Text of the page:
Trans-Atlantic Jitters

If it’s true that misery loves company, Americans will be heartened to learn that many Europeans are also spooked by the turmoil in the world’s financial markets. A Financial Times/Harris Poll bears the tidings. When Americans were asked to assess the effects on their personal financial situation, 14 percent said it’s had a “major impact” and another 28 percent cited a “moderate impact.” Thirty-six percent said there’s been a “slight impact,” and 21 percent said they’ve experienced “no impact.” (Though the wording of the poll didn’t specify whether the impact was positive or negative, we’ll go out on a limb and guess that most respondents had the latter variety in mind.)

In continental Europe, home of the mighty euro, respondents in Italy were even more likely than Americans to cite a major impact (29 percent) or a moderate impact (33 percent). France’s major-plus-moderate total was nearly identical to that of the U.S. (15 percent major, 30 percent moderate), as was Spain’s (14 percent major, 31 percent moderate). Of the four euro-zone countries surveyed, only Germany had fewer people feeling significantly affected by the current financial turmoil (11 percent major, 15 percent moderate). Across the English Channel, just 5 percent of British respondents said they’ve experienced a major personal impact, with another 13 percent citing a moderate impact. Forty-seven percent in Britain said they’ve felt no personal impact.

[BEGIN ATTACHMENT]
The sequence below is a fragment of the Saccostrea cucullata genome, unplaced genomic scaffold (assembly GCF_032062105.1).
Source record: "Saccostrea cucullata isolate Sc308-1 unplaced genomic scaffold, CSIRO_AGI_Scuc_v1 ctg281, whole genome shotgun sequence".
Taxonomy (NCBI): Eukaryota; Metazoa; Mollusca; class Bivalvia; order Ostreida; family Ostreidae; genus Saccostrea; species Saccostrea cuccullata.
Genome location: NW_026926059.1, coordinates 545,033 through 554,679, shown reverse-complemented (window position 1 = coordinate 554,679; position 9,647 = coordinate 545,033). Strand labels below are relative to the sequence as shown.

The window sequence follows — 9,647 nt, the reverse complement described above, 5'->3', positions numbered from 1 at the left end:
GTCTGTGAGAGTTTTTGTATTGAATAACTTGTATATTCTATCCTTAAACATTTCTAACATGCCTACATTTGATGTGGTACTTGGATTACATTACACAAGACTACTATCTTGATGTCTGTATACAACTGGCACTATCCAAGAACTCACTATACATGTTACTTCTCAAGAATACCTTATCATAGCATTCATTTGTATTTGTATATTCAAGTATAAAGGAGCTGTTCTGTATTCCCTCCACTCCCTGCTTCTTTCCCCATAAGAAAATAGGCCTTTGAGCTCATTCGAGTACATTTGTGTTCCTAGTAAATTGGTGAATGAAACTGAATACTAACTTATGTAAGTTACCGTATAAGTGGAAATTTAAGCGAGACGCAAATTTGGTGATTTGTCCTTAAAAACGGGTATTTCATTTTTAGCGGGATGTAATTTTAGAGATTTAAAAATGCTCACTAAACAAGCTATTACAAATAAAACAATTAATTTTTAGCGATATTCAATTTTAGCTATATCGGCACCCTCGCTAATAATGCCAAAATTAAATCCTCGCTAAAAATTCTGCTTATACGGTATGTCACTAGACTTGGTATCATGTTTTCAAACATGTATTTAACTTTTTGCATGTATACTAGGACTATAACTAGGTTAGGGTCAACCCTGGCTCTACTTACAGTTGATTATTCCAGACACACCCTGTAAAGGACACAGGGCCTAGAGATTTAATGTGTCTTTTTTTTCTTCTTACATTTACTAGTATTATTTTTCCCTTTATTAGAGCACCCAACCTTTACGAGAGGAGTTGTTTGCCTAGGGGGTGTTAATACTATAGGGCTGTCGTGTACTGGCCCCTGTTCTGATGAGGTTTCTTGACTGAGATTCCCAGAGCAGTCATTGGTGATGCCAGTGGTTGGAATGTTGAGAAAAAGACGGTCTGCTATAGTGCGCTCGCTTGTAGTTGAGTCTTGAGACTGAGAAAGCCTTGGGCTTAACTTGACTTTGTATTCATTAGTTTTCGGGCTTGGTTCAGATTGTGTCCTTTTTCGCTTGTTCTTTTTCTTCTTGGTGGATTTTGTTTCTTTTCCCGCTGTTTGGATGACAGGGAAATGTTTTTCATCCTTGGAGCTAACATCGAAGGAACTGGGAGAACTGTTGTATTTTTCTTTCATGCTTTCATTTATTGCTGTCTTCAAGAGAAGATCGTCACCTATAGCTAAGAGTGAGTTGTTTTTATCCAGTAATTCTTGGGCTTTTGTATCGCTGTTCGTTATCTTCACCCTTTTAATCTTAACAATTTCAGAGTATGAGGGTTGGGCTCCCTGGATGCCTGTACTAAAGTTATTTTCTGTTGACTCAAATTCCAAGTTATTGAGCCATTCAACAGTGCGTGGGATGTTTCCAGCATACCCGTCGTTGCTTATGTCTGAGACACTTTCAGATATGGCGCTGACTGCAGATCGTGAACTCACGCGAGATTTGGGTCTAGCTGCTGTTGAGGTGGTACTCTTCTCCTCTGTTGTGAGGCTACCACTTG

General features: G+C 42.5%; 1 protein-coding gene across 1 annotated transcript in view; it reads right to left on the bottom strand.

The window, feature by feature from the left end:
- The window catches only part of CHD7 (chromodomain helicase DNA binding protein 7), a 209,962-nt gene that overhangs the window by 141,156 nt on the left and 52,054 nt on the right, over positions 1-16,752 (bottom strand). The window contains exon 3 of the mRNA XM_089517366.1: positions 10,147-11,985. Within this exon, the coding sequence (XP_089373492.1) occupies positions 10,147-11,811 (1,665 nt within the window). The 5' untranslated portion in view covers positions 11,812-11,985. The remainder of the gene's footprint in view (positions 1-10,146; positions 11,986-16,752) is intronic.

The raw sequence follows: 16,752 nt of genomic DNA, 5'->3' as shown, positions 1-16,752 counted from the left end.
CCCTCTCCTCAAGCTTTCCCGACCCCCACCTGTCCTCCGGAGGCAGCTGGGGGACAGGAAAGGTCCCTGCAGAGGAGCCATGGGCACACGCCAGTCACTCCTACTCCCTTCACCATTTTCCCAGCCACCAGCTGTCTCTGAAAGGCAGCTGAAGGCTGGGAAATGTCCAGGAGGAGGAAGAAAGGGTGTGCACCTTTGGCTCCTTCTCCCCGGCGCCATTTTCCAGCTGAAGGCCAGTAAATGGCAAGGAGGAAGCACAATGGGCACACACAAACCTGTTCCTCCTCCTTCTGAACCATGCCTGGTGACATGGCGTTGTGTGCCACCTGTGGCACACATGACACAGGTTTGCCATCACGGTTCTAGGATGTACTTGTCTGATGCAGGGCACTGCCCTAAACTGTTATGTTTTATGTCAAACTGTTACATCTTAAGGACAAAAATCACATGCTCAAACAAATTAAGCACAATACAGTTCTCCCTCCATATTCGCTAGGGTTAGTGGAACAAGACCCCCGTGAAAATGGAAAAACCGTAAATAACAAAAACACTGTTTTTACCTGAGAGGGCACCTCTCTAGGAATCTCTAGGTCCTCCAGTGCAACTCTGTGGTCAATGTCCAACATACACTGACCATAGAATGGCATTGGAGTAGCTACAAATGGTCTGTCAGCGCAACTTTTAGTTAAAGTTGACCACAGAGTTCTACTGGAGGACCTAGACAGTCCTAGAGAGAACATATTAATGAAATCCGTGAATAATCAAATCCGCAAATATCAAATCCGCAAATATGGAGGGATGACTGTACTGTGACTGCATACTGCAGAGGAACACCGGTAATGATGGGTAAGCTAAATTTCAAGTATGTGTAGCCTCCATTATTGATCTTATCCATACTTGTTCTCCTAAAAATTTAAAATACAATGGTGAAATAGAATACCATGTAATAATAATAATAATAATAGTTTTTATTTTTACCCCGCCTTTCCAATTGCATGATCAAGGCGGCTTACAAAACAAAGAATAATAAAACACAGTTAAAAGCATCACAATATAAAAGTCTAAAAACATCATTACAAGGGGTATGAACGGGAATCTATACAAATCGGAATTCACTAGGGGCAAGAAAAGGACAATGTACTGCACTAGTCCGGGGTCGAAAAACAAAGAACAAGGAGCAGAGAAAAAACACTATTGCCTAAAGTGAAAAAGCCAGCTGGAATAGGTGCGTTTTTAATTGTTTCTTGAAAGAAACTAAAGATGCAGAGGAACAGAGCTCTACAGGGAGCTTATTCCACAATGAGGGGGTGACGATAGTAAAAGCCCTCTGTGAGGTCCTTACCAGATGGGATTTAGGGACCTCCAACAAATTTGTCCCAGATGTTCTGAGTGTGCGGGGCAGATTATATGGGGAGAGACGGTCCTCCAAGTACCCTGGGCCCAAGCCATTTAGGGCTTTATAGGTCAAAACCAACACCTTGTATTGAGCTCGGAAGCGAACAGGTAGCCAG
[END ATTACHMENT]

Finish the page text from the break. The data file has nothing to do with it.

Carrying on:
What about the immediate future? Twenty-four percent of Americans are “extremely” or “very” worried about their personal financial situation in the next six months. That’s lower than the incidence of such worry in France (34 percent), Italy (33 percent) and Spain (28 percent), but higher than the level in Germany (15 percent) and Britain (13 percent).